A Northern Pilgrimage #1: Brisbane to Townsville

In 1893 a reporter travelled north to Townsville by steamer before visiting the towns of Hughenden, Charters Towers and Cairns. He wrote a 15-part article series about this journey under the title of 'A Northern Pilgrimage', which was published in both the Brisbane Courier and Queenslander newspapers.

In this first installment he described the steamer trip, giving a nice idea of what was still at the time the preferred mode of transport for journeys between northern and southern Queensland.

The Queenslander, 30 September 1893

'The heat of a warm spring day was silent departing, the fringe of the sable mantle night was just visible, and the patience of tending passengers was becoming a rapid diminishing quantity before the order was given to let go the headlines. A few minutes after wards the steamer Buninyong was slowly steaming down the river bound for the North. For two long hours after the advertised time of departure had she lain at the wharf, absorbing cases, packages, bundles, kegs, and heterogeneous- collection of stuff; A winch had been crazily straining itself in a justifiable attempt to commit suicide, and so to end an existence made miserable by hard work and unreasonable hours; the captain had been pestered in the plaintive inquiry, "When will she leave captain?" until he turned testy and growled something to the effect that a greater than himself alone knew; the steward had examined tickets twice; good-byes had been said so often that the tears were petrified and handkerchiefs were as dry as a chip; and altogether for so many minutes there had existed an air of expectancy which had something in it of torture.

It was therefore with a feeling of relief that the click of the telegraph instrument was heard and when the order was given "Go ahead", he realised the blessedness of having a hope fulfilled. When all things come to be reckoned up, and a just balance struck, it may be discovered why steamers never leave at advertised time, and the anathemas of the passengers will be visited upon all shipping companies with compound interest. The cup of the iniquity is not yet full, it appears.

Every feeling of irritation and irritation vanished, however, when the steamer was fairly under way. Luggage was soon unpacked, necessaries laid at hand, and loose coal slippers, and caps took the place of the conventional city costumes. To any one with social instincts life on board a steamer a never be dull, presuming, of course, that something is an absence of sea-sickness. The steamer itself is an interesting study, with all its wonderful modern appliances for securing speed, strength, and comfort. The Buninyong is one of Howard Smith's most powerful steamers, and although she does not possess many of the conveniences and elegance say, of the Peregrine, nor is her steaming power so great, yet she has substantial comforts which make her a most desirable boat to travel in. There is abundance of room, for instance, and the cabins are remarkably spacious and well ventilated. The promenade deck is one the best, and one can enjoy a constitutional without fear of jostling or incommoding fellow passengers.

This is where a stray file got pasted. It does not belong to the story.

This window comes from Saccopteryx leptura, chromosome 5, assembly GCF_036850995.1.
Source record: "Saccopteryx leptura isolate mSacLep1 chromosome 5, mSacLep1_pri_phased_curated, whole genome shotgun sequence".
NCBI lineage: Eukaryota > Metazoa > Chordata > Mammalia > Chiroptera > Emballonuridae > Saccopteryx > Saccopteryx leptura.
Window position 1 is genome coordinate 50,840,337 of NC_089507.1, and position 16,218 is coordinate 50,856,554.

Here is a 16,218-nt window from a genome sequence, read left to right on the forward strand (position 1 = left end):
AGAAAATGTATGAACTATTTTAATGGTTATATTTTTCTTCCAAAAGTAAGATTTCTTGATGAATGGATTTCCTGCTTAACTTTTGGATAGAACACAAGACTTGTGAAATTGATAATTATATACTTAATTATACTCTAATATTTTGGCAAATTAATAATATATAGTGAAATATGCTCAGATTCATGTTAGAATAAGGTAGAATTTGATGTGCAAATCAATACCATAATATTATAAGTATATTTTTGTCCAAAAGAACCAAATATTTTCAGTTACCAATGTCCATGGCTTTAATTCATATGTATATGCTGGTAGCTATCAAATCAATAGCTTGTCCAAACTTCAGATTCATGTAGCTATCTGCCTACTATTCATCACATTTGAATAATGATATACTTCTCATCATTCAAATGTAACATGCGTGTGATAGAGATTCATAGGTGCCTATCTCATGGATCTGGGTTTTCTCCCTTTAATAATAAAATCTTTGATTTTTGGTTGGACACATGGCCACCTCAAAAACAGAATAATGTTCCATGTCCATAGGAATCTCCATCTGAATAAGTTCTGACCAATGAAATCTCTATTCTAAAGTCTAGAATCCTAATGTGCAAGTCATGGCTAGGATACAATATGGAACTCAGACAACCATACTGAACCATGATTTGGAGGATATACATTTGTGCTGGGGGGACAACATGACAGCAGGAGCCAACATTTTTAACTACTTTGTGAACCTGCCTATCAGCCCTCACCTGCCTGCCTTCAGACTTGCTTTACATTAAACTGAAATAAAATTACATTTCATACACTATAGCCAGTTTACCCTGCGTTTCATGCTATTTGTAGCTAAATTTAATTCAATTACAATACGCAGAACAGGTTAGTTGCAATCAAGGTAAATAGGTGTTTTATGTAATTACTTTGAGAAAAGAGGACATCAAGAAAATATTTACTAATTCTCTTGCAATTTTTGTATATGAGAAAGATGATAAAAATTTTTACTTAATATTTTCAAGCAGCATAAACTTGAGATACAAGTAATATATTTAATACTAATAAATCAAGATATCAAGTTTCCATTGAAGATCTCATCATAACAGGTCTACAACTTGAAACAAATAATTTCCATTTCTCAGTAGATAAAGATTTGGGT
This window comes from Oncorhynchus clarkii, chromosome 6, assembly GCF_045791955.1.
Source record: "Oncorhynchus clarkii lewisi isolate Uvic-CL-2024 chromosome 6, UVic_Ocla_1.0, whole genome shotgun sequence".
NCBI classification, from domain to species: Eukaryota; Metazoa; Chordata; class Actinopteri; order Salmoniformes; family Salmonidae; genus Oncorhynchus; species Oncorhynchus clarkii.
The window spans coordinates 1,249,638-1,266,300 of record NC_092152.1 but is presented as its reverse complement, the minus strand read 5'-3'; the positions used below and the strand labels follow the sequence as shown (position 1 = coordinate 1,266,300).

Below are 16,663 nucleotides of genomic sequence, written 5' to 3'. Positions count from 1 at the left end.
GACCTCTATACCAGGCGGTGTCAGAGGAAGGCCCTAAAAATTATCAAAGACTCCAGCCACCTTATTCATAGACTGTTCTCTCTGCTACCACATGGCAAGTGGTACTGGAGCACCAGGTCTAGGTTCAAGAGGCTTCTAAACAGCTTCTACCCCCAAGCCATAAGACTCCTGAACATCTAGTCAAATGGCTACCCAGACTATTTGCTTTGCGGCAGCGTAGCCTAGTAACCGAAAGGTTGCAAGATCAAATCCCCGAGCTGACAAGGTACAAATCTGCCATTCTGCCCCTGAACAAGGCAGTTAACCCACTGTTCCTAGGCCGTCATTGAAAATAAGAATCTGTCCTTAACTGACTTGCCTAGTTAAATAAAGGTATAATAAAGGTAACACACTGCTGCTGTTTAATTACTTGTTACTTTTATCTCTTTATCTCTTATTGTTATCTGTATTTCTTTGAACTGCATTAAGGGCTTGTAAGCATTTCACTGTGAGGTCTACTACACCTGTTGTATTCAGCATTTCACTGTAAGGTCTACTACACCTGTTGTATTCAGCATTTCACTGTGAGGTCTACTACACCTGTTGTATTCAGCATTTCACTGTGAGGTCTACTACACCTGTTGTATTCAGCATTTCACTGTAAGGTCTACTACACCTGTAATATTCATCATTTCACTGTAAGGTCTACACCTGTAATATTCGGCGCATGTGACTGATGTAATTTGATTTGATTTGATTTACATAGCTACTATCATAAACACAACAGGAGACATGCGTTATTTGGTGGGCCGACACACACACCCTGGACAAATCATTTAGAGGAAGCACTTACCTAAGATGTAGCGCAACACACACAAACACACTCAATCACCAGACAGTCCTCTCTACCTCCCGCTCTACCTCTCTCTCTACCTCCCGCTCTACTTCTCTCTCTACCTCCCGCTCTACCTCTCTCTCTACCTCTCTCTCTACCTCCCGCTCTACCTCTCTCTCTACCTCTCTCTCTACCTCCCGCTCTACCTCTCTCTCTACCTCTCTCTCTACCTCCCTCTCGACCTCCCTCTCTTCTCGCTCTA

And I may be permitted to say a good word for the officers. Captain Richardson is one of the most genial skippers I ever travelled with. A clever, careful, skilful navigator, proud of his ship, jealous of her good name, and watchful of the interests of the company, of which he is so efficient an officer. Not only is he an able skipper, but he is a capital host, and a thoughtful regarding the comfort of the passengers as if they were members of his own family. His bright wit, musical talents, and power of organisation in the matter of entertainments helped to most pleasantly fill the dreamy, delicious days spent on board the "Buninyong". Captain Richardson is a gallant man, and has been the hero of not so few sea adventures. His perfect conduct in connection with the wreck of the Cheviot is yet green in our memory, and his skill during the awful gale in January last, when the Buninyong was coming down the coast, was eloquently testified to by Mr. Wragge. May he long have command in Queensland waters. All his officers are capable men, and, like their superior, courteous and affable to passengers. Regarding the attendance and civility of the stewards there can only be unstinted praise. Only a hypocritical cross-grained traveller could find fault. Personally I have much to thank them for, and nothing whatever to complain of.

A more perfect trip than the one to Townsville, I never remember experiencing. The weather in every respect was delightful. Overhead the sky was of dazzling blue, a clear refreshing wind was blowing, and the great deep was covered with countless dimples, Day succeeded day, and the glory of the surroundings was marked with ineffable beauty. Not a soul was troubled with sea-sickness, and the enjoyment of the voyage was unmarred. There are those who praise the sea but remain on land; there are those who love the open, blue, fresh, free sea. I confess to being one of the latter, and I love to feel the deck swaying beneath my feet, to listen to the rhythmical throb of the great engines, to watch the white-crested waves dancing in absolute liberty, and to feel the salt spray tingling on the cheek. There is no such thing to my mind as a lonely sea. The great blue stretch of water is full of eloquence, and ever speaks to the human heart in mighty tones pregnant with thoughts as vast and potential as its own illimitable mysterious depths.